Have a question? Need assistance? Use our online form to ask a librarian for help.
This page gathers together a variety of source materials held in archives and special collections. These collections offer additional avenues of research related to Rachel Carson, her life, and her work.
Manuscript Division, Library of Congress, Washington, D.C. This collections contains roughly 29 letters (Box 11) with Carson about her health problems, activism around the use of insecticides, discussion on fire ants, and the promotion of Silent Spring – including some involvement/activism by various women’s clubs.
Chatham University Archives, Jennie King Memorial Library, Pittsburgh, PA. The Collection on Rachel Carson documents activities of Chatham University to collect, research, and promote the work and successes of Rachel Carson following her graduation from Pennsylvania College for Women (now Chatham University) in 1929. The collection includes copies of many, though not all, published writings by Rachel Carson dating from her years as a student at Pennsylvania College for Women (P.C.W.) and continuing throughout her career as a professional writer.
Manuscript Division, Library of Congress, Washington, D.C. This collections contains roughly 13 letters (Box 36) between Carson and Wilson that are academic in nature, such as recommending sources, comments on lectures, and discussion on publications that involve insects, insecticides, and fire ants.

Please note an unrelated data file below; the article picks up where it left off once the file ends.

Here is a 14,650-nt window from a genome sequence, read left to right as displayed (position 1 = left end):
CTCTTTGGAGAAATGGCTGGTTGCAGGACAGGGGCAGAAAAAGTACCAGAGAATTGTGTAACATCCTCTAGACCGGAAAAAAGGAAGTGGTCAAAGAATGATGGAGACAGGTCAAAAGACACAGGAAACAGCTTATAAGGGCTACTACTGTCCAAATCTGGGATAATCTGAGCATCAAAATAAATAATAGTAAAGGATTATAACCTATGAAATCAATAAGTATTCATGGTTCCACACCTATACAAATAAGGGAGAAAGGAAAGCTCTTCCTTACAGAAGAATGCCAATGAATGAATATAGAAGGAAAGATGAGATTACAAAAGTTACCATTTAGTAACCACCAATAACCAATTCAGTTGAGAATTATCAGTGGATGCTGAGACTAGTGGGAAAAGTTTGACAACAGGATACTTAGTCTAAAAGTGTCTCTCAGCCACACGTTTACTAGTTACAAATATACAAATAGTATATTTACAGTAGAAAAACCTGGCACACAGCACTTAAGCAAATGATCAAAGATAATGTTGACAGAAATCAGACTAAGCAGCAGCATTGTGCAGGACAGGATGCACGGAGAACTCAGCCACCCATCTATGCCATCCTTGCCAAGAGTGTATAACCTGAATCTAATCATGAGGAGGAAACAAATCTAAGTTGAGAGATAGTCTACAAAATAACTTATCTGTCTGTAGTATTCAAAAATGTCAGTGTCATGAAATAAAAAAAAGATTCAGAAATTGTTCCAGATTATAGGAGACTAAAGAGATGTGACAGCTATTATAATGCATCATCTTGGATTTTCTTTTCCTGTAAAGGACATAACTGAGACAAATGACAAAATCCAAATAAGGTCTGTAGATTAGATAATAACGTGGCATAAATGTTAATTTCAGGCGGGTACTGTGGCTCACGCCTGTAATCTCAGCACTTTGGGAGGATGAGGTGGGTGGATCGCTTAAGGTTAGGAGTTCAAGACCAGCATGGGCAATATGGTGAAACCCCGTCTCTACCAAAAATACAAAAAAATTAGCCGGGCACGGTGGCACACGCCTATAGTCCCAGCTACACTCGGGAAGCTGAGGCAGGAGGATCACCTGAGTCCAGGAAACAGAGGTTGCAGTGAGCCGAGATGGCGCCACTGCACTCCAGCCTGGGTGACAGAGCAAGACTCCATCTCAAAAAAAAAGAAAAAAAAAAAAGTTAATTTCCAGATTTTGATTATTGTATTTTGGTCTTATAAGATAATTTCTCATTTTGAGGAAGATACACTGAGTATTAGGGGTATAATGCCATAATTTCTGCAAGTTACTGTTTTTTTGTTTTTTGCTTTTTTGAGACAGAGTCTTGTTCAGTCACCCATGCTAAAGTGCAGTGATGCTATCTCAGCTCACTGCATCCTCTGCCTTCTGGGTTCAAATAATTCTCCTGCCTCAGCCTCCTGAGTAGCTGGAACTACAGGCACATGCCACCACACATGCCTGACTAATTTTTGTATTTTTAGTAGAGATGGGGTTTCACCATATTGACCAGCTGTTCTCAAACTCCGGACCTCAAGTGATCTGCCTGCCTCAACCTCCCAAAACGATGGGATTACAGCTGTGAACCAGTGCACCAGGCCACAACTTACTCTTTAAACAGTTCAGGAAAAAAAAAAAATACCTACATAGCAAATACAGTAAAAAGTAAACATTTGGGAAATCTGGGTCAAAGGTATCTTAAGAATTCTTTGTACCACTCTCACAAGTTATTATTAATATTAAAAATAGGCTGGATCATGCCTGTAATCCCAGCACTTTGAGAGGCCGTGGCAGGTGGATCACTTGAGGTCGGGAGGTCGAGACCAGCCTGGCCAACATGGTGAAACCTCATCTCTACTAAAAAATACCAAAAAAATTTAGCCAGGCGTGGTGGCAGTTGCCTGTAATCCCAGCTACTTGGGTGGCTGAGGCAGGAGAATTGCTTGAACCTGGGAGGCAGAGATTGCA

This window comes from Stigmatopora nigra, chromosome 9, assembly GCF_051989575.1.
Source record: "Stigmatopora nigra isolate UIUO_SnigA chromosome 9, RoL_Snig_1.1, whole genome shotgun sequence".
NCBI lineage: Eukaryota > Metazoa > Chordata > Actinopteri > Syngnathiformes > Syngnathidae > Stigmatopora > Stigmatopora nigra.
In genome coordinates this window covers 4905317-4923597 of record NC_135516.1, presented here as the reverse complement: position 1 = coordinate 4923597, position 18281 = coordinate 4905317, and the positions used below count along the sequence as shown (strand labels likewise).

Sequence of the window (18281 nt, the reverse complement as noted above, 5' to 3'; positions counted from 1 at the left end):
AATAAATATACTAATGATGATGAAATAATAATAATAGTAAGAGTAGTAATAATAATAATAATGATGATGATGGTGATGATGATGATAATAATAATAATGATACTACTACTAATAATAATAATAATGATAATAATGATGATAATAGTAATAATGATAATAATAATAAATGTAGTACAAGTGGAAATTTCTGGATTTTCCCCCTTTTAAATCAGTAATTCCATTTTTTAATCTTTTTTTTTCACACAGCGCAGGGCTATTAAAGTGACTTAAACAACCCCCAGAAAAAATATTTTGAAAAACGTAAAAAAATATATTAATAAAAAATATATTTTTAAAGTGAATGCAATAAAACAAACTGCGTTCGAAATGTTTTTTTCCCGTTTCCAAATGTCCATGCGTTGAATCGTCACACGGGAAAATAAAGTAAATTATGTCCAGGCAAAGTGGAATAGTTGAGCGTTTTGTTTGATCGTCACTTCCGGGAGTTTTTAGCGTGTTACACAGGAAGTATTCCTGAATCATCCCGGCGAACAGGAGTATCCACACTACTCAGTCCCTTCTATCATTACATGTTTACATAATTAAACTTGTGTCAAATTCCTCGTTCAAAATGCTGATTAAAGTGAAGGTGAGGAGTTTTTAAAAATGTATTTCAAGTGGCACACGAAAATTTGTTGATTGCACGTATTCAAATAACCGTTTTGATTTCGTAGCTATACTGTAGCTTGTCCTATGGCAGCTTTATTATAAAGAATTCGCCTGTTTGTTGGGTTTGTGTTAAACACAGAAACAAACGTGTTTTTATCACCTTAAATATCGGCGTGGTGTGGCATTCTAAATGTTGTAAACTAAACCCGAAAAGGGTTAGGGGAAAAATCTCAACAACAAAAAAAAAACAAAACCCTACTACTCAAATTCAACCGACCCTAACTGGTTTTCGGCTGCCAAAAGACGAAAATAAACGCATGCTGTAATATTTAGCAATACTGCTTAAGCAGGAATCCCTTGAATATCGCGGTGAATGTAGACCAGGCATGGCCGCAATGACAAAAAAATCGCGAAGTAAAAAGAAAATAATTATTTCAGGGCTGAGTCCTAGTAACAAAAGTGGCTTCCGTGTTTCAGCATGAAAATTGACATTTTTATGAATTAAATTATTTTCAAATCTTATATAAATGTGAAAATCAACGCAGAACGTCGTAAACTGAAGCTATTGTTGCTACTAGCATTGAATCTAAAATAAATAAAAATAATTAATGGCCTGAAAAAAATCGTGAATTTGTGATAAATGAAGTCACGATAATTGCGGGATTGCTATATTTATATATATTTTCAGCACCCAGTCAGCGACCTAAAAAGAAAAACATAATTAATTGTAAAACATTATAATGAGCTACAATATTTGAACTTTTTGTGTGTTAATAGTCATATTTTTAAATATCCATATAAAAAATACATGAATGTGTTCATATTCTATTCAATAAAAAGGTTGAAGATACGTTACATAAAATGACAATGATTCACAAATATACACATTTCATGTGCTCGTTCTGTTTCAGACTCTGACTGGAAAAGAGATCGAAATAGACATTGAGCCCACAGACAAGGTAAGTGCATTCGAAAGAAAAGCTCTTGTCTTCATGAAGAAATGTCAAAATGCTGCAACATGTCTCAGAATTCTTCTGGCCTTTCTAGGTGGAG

Wood Hole Historical Museum Archives, Wood Hole, MA.Contains material relating to her life and also to her work in environmental preservation. Also contains articles and poetry by various people relating to Carson. Includes article by Deborah G. Scanlon (dated June 8, 2007) about Carson's love of the ocean, handwritten notes and a typed ms. of recollections of Rachel Carson by John Valois, transcribed by Susan F. Witzell (2012), and poetry about Carson by Jim Hain, John Valois, and Eric H. Edwards.
Milton S. Eisenhower Library, Johns Hopkins University, Baltimore, MD. Collection consists of correspondence of Johns Hopkins University librarian, Mrs. E.C. Goodall, relating to marine biologist and author, Rachel Carson. Mrs. Goodall planned a biography of Miss Carson and also campaigned for a honorary degree to be given posthumously by Johns Hopkins.